1. Sell the fund and buy a CD ladder or other, similar investments with FDIC insurance.  This is is what I did with most of my money in "fixed income."  I also have money in individual TIPS bought directly from the US Treasury and ibonds, both investments that will never lose money if held to maturity.
    2. Place a mental stop loss on the GNMA position and sell when the NAV (net asset value) drops below this price. 

    Apparently, Brinker followed his own advice to sell GNMAs after they lost about a year or two's worth of interest and he placed the money in a new fund.

    The new fund is very aggressive and should perform in-line with stocks.  That is a TERRIBLE idea for anyone with a "balanced portfolio" where the whole idea of balance is diversification so the bonds go up when stocks go down.    This fund lost 16.47% during the 2008 bear market while the GNMA fund went up about 8%.

    WARNING: FFRHX acts like a typical stock fund while VFIIX acts like a bond fund in your asset allocation.

    FFRHX Junk Bond Fund lost money in the bear market!!

    GNMA Fund went up in 2008 bear market
    This is what you want in a "balanced portfolio" to offset stock risk
    If you don't want to suffer losses, you should buy CDs

    If Brinker is recommending his subscribers buy this fund with money that was in GNMAs, beware that this is a very, very bullish change in his outlook..  

    • If he was so smart and good at market timing, whey didn't he switch out of GNMAs and into this fund in 2009?  
    • Is he taking calls about this fund on the radio show as a way to sell newsletters to those who lost money in the fund without telling them the fund behaves more like a stock than a typical bond fund?
    • Brinker got bearish in 2009 by taking off "dollar cost average new money" to his "fully invested position at the very bottom... now at new record highs, he is recommending selling a typical, relatively safe bond fund to buy a fund that holds junk bonds and behaves like a stock fund?  Another contrarian indicator?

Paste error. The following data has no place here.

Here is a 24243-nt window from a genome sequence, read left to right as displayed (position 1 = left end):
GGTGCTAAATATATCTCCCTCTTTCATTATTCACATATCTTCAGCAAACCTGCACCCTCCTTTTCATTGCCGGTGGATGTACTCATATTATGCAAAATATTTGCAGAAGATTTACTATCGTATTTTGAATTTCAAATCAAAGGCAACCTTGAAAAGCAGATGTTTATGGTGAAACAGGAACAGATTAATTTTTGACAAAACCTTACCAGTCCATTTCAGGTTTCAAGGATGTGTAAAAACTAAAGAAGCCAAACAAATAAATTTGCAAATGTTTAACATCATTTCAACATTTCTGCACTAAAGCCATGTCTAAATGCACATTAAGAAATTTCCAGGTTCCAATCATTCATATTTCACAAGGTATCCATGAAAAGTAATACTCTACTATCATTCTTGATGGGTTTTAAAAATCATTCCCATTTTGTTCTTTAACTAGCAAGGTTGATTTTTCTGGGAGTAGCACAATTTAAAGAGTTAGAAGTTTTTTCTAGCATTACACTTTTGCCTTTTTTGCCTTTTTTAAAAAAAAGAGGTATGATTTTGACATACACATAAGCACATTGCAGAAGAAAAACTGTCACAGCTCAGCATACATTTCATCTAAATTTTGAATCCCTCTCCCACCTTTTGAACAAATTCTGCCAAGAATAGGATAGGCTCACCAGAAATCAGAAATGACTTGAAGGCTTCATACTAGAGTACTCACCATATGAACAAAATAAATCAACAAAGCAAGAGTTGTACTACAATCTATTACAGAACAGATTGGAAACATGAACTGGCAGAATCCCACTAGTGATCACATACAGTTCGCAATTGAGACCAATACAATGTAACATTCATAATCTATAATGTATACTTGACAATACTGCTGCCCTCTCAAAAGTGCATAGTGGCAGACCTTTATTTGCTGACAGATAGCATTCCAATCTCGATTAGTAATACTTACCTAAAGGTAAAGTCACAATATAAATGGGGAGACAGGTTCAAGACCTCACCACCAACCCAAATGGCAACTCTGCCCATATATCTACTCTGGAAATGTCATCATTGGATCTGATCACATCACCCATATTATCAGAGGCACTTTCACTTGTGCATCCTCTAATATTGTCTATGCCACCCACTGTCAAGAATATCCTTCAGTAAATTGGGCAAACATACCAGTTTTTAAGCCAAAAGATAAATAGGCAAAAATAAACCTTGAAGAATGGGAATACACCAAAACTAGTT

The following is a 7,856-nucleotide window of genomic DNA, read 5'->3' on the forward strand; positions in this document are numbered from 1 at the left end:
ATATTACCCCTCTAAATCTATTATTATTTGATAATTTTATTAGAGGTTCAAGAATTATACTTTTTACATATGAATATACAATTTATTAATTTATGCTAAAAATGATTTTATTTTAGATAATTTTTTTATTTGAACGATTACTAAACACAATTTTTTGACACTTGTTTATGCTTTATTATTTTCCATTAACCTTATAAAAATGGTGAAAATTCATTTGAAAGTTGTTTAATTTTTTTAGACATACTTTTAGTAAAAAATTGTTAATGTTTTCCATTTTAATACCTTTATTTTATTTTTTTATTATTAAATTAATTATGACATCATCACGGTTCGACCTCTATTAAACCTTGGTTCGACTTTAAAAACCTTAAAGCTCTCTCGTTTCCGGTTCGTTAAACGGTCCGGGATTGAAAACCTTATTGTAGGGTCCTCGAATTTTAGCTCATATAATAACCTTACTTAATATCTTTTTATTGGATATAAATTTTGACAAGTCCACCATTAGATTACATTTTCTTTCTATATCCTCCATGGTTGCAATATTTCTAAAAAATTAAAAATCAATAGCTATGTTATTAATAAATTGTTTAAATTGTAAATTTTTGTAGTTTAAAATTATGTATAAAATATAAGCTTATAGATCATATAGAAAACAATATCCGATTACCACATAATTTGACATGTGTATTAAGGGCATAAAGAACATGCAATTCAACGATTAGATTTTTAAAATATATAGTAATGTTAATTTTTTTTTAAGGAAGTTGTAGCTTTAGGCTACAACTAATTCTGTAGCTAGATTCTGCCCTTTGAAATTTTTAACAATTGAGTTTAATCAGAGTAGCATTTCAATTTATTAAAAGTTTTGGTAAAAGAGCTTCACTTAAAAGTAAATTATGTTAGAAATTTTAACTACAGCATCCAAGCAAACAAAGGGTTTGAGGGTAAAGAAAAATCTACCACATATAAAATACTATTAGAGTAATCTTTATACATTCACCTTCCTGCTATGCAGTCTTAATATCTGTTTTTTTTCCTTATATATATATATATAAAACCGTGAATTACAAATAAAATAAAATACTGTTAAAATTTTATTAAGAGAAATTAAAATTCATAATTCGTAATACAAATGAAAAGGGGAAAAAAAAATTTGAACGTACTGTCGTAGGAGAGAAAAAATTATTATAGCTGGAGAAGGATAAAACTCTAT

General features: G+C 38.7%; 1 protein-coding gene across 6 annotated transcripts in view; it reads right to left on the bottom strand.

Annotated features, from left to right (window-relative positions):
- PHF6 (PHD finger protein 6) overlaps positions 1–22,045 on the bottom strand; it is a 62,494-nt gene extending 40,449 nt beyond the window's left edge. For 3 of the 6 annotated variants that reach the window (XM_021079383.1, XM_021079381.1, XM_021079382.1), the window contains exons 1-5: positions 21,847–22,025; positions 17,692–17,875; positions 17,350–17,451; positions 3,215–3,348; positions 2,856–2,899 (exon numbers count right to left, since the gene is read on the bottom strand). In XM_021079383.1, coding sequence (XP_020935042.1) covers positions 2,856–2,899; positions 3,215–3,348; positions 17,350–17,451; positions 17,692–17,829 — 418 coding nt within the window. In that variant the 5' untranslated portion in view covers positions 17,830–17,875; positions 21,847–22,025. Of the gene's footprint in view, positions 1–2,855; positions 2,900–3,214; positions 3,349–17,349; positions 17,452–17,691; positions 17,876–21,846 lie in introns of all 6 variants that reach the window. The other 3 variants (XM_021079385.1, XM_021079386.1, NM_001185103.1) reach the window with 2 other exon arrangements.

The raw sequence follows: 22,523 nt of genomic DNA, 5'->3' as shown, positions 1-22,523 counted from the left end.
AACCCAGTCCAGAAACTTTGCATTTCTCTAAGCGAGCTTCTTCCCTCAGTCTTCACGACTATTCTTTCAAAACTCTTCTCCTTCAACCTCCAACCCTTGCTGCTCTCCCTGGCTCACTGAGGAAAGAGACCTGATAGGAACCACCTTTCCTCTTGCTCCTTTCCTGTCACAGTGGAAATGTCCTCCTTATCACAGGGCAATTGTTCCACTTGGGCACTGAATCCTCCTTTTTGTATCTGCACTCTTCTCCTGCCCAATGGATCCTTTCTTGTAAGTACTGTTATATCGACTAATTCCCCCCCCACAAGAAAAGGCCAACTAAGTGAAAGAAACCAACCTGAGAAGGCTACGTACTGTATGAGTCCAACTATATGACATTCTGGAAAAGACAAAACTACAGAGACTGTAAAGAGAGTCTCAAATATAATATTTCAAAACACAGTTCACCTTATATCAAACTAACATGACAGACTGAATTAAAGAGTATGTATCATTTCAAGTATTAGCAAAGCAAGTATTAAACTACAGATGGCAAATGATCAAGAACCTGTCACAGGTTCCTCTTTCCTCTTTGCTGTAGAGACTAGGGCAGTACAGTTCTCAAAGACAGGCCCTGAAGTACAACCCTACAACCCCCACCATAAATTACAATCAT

Long Term Results that Speak for ThemselvesSince 9/30/98 inception, "Kirk's Newsletter Explore Portfolio" is UP 450%vs. the S&P500 UP only 106% vs. NASDAQ UP only 101% (All through 6/30/13)
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    Charts and Price Quote for

    Wednesday, June 26, 2013

    Bob Brinker - Market Prediction, Diversification and Inflation

    Moneytalk with Bob Brinker Commentary for June 16, 2013 Radio Show

    The following commentary is from my "Retirement Advisor" writing partner,  David Korn.

    Caller: This caller inherited some stock that accounts for 25% of his portfolio. How should he handle that? 
    Bob said he would own something like the total stock market index through Vanguard or Fidelity in a low cost index fund. That is a sideways move in the stock market. 
    Kirk Comment:  I like this advice.  Depending on how much money the caller has, I would recommend further diversification with some (20% for young people, 50% for retired people) in fixed income so you have money to "rebalance" and buy low when the market has the inevitable correction.  I felt so sad for many Brinker followers who were 100% in equities at the top before the last bear market.  The rode it all the way down and some actually sold out according to some sad emails I get.